... she didn’t want to go, both knew, to a psychiatrist. Sybill regarded her unconscious like she regarded the reproductive system, as a messy, murky darkness full of unexplained fluids and longings which she preferred not to know too much about. Except perhaps it was true, as Dr. Rowland apparently believed, that something down in there was out of whack....
Like the first novel, this one, too, is a bit of a mystery as the past and the plot unfold. And while the humor and the writing make it race along, this little book is one of substance with a lot to tell us about relationships.
All in all he is one of the nicest little men she has ever talked to, a big relief. Usually Sybill doesn’t talk to men at all, or at least not about anything very personal. But Bob [the hypnotist], she can tell, is really interested, as interested as Betty or any one of her women friends. Plus he’s not exactly a man, either, being a hypnotist.
Finally, I want to mention another little book by Elizabeth Berg entitled The Pull of the Moon. This book is about a woman who runs away from home, knowing, as so many women seem to discover, that they will never find themselves if they stay in the relationship they are in. The novel is really a series of letters that this woman writes to her husband as she travels around the country in search of herself.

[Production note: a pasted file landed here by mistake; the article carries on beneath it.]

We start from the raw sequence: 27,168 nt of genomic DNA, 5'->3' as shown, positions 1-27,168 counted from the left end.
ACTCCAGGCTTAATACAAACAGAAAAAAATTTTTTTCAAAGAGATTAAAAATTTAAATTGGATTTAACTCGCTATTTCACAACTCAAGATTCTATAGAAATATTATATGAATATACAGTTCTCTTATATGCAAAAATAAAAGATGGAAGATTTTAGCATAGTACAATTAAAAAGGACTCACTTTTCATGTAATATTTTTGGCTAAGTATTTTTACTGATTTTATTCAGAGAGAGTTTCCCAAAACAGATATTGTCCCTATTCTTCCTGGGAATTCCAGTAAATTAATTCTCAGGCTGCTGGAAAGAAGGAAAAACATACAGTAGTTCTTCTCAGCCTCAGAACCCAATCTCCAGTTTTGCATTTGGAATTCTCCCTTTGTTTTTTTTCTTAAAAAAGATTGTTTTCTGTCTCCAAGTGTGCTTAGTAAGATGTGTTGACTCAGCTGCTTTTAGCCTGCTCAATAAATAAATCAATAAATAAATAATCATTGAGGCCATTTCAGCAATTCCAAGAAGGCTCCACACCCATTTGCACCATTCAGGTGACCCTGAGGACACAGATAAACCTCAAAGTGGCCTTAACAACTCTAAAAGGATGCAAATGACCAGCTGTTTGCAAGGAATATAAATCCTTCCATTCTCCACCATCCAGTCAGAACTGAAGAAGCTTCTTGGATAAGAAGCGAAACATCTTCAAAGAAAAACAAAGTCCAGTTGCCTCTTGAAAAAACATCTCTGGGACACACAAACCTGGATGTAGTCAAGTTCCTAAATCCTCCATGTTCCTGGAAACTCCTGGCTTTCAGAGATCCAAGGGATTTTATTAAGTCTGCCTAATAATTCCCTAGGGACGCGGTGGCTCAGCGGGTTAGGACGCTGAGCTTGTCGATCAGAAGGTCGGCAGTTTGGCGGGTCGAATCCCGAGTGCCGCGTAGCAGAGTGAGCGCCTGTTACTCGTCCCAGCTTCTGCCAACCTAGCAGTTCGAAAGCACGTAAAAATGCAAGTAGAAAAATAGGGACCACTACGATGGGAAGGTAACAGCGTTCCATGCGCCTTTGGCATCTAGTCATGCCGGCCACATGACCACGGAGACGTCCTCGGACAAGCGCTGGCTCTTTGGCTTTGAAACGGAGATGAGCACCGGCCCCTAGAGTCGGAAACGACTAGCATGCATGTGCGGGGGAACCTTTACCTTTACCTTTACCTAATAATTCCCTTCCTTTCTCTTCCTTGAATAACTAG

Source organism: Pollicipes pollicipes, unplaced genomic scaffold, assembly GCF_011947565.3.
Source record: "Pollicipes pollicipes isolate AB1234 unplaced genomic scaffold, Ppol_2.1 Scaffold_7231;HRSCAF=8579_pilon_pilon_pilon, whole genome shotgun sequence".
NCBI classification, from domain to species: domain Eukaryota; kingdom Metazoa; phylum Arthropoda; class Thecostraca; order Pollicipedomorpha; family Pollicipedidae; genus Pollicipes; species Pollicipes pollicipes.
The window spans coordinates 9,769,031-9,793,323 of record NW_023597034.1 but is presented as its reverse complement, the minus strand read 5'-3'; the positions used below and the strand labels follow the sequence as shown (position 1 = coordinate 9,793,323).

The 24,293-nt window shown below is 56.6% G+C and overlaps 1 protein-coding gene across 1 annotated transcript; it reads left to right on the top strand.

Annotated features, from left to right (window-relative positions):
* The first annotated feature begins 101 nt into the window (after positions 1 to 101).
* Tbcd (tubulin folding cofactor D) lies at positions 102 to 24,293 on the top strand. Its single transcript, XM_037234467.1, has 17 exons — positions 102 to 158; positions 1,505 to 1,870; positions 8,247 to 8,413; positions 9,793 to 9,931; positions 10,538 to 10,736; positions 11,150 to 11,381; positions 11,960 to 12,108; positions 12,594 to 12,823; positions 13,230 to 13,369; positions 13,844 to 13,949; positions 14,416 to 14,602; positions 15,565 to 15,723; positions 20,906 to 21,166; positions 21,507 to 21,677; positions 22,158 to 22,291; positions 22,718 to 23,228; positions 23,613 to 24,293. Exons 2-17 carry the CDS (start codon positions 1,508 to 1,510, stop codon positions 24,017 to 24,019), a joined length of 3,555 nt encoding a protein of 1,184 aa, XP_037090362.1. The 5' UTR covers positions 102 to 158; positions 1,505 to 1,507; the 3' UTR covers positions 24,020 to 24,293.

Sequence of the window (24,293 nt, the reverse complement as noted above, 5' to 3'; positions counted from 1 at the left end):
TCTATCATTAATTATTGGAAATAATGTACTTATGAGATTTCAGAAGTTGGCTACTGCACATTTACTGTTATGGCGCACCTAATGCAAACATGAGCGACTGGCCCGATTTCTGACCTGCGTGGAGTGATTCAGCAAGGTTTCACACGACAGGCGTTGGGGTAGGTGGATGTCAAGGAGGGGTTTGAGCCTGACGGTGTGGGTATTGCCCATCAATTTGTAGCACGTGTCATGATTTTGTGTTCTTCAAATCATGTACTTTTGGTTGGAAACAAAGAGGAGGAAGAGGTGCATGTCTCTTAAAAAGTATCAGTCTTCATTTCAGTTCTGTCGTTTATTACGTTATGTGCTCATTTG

From the beginning, this run-away is astounded by the intimacy that she achieves with other women along the way. None seem very surprised that this adult woman, all of whose children are grown and gone, has run away from home, nor do they argue with her to return. At one point in an early encounter, the woman encounters another who confesses that she, too, runs away from her husband with regularity (though she rarely goes far or for long).
And so the reader is treated with just what these women are full to the brim with. It is rich with these conversations between women—conversations about their men, about raising children, about growing old, about life seeming to pass them by. Though not sure at first why she has left, thinking even that her leaving is a kind of suicide, soon she realizes that she is on her own existential quest.
I thought, how can it be that two strangers are exchanging such intimate things? Well, most women are full to the brim, that’s all. That’s what I think. I think we are most of us ready to explode....
My prediction is that with each of these novels you will simply breeze along, having a good time, feeling entertained. And it will only be after you have finished, pausing for a few moments to think about what you have read, that you will realize that you have learned quite a lot along the way.
It feels like this is a time for coming into my own. Extraordinary to suddenly think of this as a time for gain. Martin used to say, imitating his funny old grandmother, ‘Oy, I can’t vait to get home and take my goidle off.’ Well, my girdle’s off. Flung into the wind. What a luxury, the feel of one’s true flesh beneath one’s own hand.